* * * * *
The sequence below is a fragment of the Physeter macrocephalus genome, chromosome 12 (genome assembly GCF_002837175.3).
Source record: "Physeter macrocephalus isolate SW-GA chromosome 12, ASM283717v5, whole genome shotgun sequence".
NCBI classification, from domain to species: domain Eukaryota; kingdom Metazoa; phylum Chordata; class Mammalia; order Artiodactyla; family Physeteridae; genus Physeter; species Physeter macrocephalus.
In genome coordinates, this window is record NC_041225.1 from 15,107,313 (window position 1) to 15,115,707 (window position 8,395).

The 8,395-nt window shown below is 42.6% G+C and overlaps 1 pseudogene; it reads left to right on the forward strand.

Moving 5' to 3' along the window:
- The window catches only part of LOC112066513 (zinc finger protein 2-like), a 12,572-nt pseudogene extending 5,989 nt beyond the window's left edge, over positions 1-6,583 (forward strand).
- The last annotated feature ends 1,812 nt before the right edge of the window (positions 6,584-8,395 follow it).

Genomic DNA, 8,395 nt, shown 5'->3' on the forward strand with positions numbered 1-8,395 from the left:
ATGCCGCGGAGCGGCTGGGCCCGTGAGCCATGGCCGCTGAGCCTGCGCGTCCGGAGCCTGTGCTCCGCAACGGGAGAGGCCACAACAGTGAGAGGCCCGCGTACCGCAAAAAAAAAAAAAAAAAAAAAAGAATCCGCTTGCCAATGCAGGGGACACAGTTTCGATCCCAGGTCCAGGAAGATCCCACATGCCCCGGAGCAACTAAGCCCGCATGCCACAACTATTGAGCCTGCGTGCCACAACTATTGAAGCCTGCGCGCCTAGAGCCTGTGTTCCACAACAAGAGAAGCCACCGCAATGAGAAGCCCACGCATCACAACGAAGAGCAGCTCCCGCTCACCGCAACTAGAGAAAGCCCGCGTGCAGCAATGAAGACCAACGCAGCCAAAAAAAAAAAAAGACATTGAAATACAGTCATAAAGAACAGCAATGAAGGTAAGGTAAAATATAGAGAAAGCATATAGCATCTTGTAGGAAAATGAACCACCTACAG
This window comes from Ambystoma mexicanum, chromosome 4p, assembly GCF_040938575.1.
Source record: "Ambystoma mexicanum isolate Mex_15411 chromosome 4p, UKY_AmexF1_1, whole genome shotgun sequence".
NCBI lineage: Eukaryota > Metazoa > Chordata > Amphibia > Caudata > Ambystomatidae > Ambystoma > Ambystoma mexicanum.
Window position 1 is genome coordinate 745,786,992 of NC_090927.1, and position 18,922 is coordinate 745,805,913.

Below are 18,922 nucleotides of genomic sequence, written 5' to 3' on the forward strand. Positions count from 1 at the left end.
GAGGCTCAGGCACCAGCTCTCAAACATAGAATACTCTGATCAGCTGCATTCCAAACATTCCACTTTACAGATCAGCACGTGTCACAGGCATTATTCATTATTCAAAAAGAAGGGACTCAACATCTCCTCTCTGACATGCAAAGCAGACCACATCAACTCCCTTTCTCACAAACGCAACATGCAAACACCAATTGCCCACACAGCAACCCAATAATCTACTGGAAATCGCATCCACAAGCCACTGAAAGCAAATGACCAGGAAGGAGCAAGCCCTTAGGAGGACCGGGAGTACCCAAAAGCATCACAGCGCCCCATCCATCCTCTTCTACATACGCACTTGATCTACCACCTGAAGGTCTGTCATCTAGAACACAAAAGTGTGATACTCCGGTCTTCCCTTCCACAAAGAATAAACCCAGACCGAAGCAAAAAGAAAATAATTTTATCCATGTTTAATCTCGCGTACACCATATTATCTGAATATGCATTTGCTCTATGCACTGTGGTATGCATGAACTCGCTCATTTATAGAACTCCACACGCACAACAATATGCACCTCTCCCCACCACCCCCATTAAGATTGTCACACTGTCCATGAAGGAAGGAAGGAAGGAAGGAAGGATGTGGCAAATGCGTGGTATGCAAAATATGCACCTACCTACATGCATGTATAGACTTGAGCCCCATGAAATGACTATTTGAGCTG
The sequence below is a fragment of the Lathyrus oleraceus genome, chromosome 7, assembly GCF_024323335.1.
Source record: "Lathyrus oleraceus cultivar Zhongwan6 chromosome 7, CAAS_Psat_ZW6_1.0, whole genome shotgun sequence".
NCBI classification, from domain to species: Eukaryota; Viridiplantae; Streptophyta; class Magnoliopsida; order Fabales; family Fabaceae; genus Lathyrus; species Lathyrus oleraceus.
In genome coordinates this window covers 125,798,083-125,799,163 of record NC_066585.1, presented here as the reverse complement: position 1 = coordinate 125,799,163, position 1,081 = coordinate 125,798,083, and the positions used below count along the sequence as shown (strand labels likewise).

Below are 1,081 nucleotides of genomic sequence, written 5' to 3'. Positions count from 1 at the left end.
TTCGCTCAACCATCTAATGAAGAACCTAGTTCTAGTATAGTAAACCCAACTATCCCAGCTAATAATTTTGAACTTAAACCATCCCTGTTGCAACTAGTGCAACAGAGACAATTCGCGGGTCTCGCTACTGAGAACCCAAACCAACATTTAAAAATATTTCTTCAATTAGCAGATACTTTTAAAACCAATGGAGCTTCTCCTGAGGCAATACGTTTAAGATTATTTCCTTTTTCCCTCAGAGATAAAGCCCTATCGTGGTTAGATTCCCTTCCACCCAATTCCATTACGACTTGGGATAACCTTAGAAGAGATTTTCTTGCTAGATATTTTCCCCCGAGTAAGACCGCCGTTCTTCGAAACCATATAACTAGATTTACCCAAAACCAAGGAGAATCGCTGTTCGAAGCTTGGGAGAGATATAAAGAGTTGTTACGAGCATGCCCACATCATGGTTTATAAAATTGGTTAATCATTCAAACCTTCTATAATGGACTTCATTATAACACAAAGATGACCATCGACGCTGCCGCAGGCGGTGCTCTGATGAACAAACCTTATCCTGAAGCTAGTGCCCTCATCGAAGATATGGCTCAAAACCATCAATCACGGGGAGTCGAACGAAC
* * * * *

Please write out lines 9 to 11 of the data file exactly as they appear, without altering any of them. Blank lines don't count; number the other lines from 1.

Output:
Genomic DNA, 8,395 nt, shown 5'->3' on the forward strand with positions numbered 1-8,395 from the left:
ATGCCGCGGAGCGGCTGGGCCCGTGAGCCATGGCCGCTGAGCCTGCGCGTCCGGAGCCTGTGCTCCGCAACGGGAGAGGCCACAACAGTGAGAGGCCCGCGTACCGCAAAAAAAAAAAAAAAAAAAAAAGAATCCGCTTGCCAATGCAGGGGACACAGTTTCGATCCCAGGTCCAGGAAGATCCCACATGCCCCGGAGCAACTAAGCCCGCATGCCACAACTATTGAGCCTGCGTGCCACAACTATTGAAGCCTGCGCGCCTAGAGCCTGTGTTCCACAACAAGAGAAGCCACCGCAATGAGAAGCCCACGCATCACAACGAAGAGCAGCTCCCGCTCACCGCAACTAGAGAAAGCCCGCGTGCAGCAATGAAGACCAACGCAGCCAAAAAAAAAAAAAGACATTGAAATACAGTCATAAAGAACAGCAATGAAGGTAAGGTAAAATATAGAGAAAGCATATAGCATCTTGTAGGAAAATGAACCACCTACAG
This window comes from Ambystoma mexicanum, chromosome 4p, assembly GCF_040938575.1.